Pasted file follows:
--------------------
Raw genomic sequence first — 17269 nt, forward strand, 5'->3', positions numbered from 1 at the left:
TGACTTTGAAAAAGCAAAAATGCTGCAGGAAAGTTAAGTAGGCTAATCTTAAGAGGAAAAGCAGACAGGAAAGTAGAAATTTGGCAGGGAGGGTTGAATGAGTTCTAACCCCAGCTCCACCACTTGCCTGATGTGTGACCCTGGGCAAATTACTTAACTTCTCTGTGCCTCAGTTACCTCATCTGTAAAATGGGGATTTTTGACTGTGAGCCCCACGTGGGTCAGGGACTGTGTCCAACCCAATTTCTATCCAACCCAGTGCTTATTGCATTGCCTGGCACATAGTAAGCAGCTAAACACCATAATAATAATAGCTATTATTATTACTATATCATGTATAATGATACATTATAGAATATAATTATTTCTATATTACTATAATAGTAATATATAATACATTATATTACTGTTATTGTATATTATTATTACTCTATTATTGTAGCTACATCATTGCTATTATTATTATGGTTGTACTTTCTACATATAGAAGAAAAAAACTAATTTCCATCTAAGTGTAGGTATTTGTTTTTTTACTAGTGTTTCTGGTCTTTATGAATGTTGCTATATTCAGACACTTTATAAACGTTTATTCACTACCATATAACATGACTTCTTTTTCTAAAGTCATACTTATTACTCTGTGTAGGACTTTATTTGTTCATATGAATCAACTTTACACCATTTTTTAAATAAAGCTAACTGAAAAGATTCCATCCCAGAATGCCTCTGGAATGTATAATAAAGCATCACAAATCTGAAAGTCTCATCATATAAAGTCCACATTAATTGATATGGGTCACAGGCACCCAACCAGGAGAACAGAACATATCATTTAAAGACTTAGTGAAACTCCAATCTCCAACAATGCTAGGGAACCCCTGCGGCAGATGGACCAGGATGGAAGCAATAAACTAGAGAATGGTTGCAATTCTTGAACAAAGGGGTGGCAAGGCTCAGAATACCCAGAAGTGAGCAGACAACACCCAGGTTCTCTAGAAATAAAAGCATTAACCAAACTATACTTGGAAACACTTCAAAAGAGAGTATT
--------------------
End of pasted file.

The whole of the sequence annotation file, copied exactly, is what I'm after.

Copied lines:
Raw genomic sequence first — 17269 nt, forward strand, 5'->3', positions numbered from 1 at the left:
TGACTTTGAAAAAGCAAAAATGCTGCAGGAAAGTTAAGTAGGCTAATCTTAAGAGGAAAAGCAGACAGGAAAGTAGAAATTTGGCAGGGAGGGTTGAATGAGTTCTAACCCCAGCTCCACCACTTGCCTGATGTGTGACCCTGGGCAAATTACTTAACTTCTCTGTGCCTCAGTTACCTCATCTGTAAAATGGGGATTTTTGACTGTGAGCCCCACGTGGGTCAGGGACTGTGTCCAACCCAATTTCTATCCAACCCAGTGCTTATTGCATTGCCTGGCACATAGTAAGCAGCTAAACACCATAATAATAATAGCTATTATTATTACTATATCATGTATAATGATACATTATAGAATATAATTATTTCTATATTACTATAATAGTAATATATAATACATTATATTACTGTTATTGTATATTATTATTACTCTATTATTGTAGCTACATCATTGCTATTATTATTATGGTTGTACTTTCTACATATAGAAGAAAAAAACTAATTTCCATCTAAGTGTAGGTATTTGTTTTTTTACTAGTGTTTCTGGTCTTTATGAATGTTGCTATATTCAGACACTTTATAAACGTTTATTCACTACCATATAACATGACTTCTTTTTCTAAAGTCATACTTATTACTCTGTGTAGGACTTTATTTGTTCATATGAATCAACTTTACACCATTTTTTAAATAAAGCTAACTGAAAAGATTCCATCCCAGAATGCCTCTGGAATGTATAATAAAGCATCACAAATCTGAAAGTCTCATCATATAAAGTCCACATTAATTGATATGGGTCACAGGCACCCAACCAGGAGAACAGAACATATCATTTAAAGACTTAGTGAAACTCCAATCTCCAACAATGCTAGGGAACCCCTGCGGCAGATGGACCAGGATGGAAGCAATAAACTAGAGAATGGTTGCAATTCTTGAACAAAGGGGTGGCAAGGCTCAGAATACCCAGAAGTGAGCAGACAACACCCAGGTTCTCTAGAAATAAAAGCATTAACCAAACTATACTTGGAAACACTTCAAAAGAGAGTATT